Make your own gesture-controlled Wizard’s Walking Staff
This project uses the Arduino 101, a battery and an LED strip to make a gesture-controlled Wizard’s Walking Staff. We’ll define three different light-display “spells” you can summon by moving the staff in one of three gestures.
The code uses the Inertial Measurement Unit in the Arduino 101 to read G-forces, but does not use the Pattern Matching Engine (for an example using the PME, check out Kitty Yeung’s PME project). Instead, this code counts quick impulses in the X, Y, and Z directions and summons spells when you perform a certain combination in a short time.
Two quick vertical taps starts a spell, then you can either move the staff sharply forward, left/right, or tap a third time to select one of the three spells, then a final tap casts the spell.
To help you understand where you are in your gesture, the example code includes visual feedback from the LED strip. When you first perform a double-tap, the lights will quickly flash white, telling you that a spell is started. You’ll get visual feedback for each step so you know which spell will be selected.
Casting Spells (in detail):
Hold the staff with the Arduino 101 facing you. First double-tap the staff (gently!) on the ground, or do two quick vertical pulses in the air. When you see the white flash, move the staff sharply forward or back to select Spell 1, or tilt the staff left or right to select Spell 2, or move vertically a third time to select Spell 3. When a spell is selected, the lights will glow solid green (spell 1,) blue (spell 2) or red (spell 3.) Once the lights are solid, summon the spell with a final vertical tap. The lights will shimmer and flash in the selected color.
Gestures are time sensitive! You have only 1 second between each step in a gesture or the spell will reset. That means if you mess-up or select the wrong spell, you can just wait a second and start over. Accurately summoning spells is a little tricky to master, but the good news is that spells won’t be accidentally called when you’re just walking around with the staff.
Building the Electronics:
This is basically just an Arduino 101, a battery, and a strip of NeoPixel LEDs.
There are several ways to configure power. The quickest would be to use a 9v battery and run the LEDs right off the Arduino 101- but the battery life would be very short. You could also use a LiPo battery to maximize power/weight for a more “pro” build- but you would need a safe way to charge the battery. For me, a good balance between battery life and simplicity is to use 3 AA batteries and a $4 voltage regulator. This is the same electronics setup as in the Shadow Theater and Kaleidoscope Infinity Mirror.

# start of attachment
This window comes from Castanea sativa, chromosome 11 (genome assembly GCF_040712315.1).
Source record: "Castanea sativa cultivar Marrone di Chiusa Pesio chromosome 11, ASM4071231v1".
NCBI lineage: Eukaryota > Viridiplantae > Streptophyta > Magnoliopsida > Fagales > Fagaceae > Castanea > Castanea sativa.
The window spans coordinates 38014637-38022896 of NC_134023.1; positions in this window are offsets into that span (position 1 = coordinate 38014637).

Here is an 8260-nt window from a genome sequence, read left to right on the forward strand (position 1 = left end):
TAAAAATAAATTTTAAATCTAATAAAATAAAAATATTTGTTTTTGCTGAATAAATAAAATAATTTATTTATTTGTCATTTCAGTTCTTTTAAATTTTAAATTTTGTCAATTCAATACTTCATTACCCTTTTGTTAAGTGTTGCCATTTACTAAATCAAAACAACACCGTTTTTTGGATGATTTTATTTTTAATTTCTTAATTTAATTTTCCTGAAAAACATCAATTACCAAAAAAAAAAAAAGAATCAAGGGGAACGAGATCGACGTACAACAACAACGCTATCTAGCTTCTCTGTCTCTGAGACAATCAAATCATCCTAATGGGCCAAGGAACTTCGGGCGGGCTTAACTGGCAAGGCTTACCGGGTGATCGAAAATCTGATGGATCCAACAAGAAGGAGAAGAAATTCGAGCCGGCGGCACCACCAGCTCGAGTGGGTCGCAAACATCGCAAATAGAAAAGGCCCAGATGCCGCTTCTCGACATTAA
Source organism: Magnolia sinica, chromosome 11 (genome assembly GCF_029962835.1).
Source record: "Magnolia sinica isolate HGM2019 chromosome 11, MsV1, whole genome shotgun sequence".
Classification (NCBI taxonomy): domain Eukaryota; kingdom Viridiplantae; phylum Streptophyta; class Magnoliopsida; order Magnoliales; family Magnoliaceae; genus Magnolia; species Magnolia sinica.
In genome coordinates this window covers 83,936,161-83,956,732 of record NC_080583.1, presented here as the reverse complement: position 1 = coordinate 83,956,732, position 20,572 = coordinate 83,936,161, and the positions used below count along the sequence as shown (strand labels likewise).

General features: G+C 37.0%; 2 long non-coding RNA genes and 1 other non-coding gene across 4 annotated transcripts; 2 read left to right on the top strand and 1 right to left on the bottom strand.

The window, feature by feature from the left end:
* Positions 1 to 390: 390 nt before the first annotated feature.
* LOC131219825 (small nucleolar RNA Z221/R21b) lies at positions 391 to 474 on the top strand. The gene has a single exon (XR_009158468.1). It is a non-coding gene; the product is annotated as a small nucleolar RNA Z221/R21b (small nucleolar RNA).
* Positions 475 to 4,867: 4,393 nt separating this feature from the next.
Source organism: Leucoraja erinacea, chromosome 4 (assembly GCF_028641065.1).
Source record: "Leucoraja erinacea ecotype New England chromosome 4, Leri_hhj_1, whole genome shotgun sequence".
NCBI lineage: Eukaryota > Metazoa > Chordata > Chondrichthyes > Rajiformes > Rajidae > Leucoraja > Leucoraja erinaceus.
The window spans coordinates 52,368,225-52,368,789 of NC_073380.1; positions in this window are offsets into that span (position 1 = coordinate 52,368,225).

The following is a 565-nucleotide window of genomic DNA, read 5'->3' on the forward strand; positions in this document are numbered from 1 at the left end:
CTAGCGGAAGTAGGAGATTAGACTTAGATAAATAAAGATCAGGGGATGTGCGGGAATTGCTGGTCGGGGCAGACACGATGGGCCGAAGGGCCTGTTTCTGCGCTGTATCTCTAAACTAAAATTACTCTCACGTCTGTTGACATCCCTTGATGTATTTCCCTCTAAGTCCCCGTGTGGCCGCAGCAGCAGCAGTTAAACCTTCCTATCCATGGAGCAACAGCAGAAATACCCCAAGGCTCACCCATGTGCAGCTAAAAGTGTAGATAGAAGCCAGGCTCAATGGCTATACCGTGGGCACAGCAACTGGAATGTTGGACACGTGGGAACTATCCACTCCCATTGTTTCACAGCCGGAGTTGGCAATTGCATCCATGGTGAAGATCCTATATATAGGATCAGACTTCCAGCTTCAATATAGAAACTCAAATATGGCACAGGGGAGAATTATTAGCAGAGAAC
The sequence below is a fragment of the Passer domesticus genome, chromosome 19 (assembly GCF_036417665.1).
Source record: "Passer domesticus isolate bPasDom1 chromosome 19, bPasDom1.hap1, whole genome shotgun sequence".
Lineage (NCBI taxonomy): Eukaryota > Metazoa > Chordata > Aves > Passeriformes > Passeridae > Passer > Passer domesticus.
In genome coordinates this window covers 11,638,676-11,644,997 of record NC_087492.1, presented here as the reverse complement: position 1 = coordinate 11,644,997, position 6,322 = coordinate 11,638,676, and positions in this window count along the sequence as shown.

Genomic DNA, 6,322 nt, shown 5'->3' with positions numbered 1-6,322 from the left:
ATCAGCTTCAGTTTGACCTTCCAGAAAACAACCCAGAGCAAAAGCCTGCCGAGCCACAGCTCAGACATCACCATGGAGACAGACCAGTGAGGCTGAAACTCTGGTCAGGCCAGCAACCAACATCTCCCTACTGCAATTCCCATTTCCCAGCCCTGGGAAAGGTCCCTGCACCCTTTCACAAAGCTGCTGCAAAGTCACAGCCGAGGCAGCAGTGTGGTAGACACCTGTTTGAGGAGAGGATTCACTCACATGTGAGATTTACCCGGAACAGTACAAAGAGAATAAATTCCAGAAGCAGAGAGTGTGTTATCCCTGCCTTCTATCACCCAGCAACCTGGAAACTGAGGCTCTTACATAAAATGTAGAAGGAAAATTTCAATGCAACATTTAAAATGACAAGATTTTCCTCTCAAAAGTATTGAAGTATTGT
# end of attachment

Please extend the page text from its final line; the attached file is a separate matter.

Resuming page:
Collect the end harness from your LED strip by cutting about 1 cm from the end of the lights. Strip the wire ends.
Break apart the bent header pins that came with your voltage regulator, and solder two of them to the ends of the green and yellow wires. This will let you easily plug them into the pins of the Arduino 101.
Next solder the red wire to the VIN terminal on the voltage regulator, and solder two straight headers into the GND and VOUT pins
Now connect the barrel jack adapters. First strip the ends of the wires coming from your battery case, then mount them in the terminals of the male barrel jack and tighten with a screwdriver. RED goes to the (+) terminal, BLACK goes to the (-) terminal.
Next connect the female barrel jack adapter onto to the loose wires coming from the beginning of the LED strip. YELLOW goes to the (-) terminal, and RED goes to the (+).
Now connect your harness to the Arduino 101. The GREEN wire goes to PIN 6, the YELLOW wire goes to the GND pin near #13. With the two header pins on the voltage regulator, GND goes to GND and VOUT goes to the “VIN” pin on the Arduino 101. Don’t get this wrong! Plugging in backwards leads to smells and burns. I know this.
Uploading the Example Code:
With the battery-pack turned off, use a USB cable to connect your Arduino 101 to a computer, and upload the attached example code using the Arduino IDE.
If you’ve never programmed an Arduino 101 before, there are great instructions on the Arduino website here: https://www.arduino.cc/en/Guide/Arduino101
Once the example code is loaded successfully, you can disconnect the USB, and test the code by turning on the battery pack and trying some of the spell
For more detail: Make your own gesture-controlled Wizard’s Walking Staff